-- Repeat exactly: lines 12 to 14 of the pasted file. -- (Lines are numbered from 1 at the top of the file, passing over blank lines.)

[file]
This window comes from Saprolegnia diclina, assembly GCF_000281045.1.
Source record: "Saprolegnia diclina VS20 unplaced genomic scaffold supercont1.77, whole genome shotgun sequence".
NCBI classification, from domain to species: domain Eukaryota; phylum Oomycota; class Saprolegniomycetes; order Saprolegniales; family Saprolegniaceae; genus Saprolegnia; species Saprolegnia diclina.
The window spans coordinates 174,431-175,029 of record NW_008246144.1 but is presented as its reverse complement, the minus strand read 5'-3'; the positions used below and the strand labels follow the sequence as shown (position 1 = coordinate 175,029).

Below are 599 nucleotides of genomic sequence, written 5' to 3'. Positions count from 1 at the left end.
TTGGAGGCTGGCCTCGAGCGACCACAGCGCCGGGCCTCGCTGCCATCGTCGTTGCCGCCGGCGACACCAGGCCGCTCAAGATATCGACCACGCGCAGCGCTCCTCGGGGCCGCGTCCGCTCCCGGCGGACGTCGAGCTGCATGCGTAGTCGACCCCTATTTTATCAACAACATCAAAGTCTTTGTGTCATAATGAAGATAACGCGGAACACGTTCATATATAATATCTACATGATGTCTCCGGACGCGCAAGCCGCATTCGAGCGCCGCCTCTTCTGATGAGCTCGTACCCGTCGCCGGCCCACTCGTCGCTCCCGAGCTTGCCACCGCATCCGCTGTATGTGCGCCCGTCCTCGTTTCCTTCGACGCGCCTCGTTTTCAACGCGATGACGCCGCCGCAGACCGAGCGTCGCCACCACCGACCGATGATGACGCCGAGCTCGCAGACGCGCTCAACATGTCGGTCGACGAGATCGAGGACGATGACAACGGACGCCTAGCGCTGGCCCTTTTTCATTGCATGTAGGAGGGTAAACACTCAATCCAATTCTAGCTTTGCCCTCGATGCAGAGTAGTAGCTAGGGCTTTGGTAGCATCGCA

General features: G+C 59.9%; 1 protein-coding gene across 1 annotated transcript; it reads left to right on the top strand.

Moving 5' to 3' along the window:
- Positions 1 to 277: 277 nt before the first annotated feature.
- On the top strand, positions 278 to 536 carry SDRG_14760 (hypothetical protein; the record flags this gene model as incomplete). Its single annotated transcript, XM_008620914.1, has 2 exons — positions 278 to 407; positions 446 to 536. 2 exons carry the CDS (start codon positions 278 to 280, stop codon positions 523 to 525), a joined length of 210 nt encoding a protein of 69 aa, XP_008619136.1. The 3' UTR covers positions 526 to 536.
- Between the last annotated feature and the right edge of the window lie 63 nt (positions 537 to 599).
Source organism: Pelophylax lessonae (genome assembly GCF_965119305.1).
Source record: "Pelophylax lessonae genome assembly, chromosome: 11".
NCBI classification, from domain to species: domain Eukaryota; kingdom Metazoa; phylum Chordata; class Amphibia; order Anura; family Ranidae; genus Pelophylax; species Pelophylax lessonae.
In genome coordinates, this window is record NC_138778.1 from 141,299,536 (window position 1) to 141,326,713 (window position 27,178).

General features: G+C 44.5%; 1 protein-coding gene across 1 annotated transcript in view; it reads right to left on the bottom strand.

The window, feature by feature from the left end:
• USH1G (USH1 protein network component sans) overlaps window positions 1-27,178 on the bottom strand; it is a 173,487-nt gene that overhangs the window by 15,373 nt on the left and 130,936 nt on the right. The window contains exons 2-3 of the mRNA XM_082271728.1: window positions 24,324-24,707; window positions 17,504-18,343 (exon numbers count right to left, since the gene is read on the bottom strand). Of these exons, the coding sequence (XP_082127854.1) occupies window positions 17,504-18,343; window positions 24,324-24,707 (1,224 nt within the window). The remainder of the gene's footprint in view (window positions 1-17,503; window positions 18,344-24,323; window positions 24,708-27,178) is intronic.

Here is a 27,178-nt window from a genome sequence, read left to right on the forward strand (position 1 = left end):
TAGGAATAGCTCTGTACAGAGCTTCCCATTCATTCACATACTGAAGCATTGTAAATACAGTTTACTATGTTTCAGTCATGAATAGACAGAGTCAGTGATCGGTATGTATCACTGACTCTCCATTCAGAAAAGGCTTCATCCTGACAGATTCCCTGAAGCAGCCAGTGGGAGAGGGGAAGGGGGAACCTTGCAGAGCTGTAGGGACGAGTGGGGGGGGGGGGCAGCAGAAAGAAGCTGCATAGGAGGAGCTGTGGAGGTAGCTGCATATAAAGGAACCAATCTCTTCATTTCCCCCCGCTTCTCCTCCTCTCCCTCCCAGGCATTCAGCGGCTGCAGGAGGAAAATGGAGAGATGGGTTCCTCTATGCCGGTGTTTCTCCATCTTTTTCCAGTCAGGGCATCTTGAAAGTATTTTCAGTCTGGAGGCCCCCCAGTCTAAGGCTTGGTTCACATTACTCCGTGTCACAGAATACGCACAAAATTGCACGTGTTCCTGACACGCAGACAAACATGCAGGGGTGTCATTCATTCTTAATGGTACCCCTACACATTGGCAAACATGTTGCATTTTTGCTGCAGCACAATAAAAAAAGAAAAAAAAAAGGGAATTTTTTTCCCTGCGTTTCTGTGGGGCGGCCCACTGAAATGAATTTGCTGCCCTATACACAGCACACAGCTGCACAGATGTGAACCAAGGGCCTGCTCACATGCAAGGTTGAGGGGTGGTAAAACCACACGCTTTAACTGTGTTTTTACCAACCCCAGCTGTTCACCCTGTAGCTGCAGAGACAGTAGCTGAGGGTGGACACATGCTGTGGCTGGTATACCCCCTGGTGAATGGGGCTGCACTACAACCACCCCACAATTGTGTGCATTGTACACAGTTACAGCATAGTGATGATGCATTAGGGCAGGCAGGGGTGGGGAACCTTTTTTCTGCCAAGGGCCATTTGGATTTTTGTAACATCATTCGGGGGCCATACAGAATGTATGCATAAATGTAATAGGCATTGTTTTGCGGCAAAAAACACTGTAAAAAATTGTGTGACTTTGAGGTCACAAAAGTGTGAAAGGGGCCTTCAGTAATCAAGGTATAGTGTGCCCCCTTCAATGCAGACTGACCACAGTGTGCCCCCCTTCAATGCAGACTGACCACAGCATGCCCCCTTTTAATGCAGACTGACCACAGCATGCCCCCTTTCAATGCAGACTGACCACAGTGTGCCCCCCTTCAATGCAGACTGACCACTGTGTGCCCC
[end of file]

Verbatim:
Source organism: Pelophylax lessonae (genome assembly GCF_965119305.1).
Source record: "Pelophylax lessonae genome assembly, chromosome: 11".
NCBI classification, from domain to species: domain Eukaryota; kingdom Metazoa; phylum Chordata; class Amphibia; order Anura; family Ranidae; genus Pelophylax; species Pelophylax lessonae.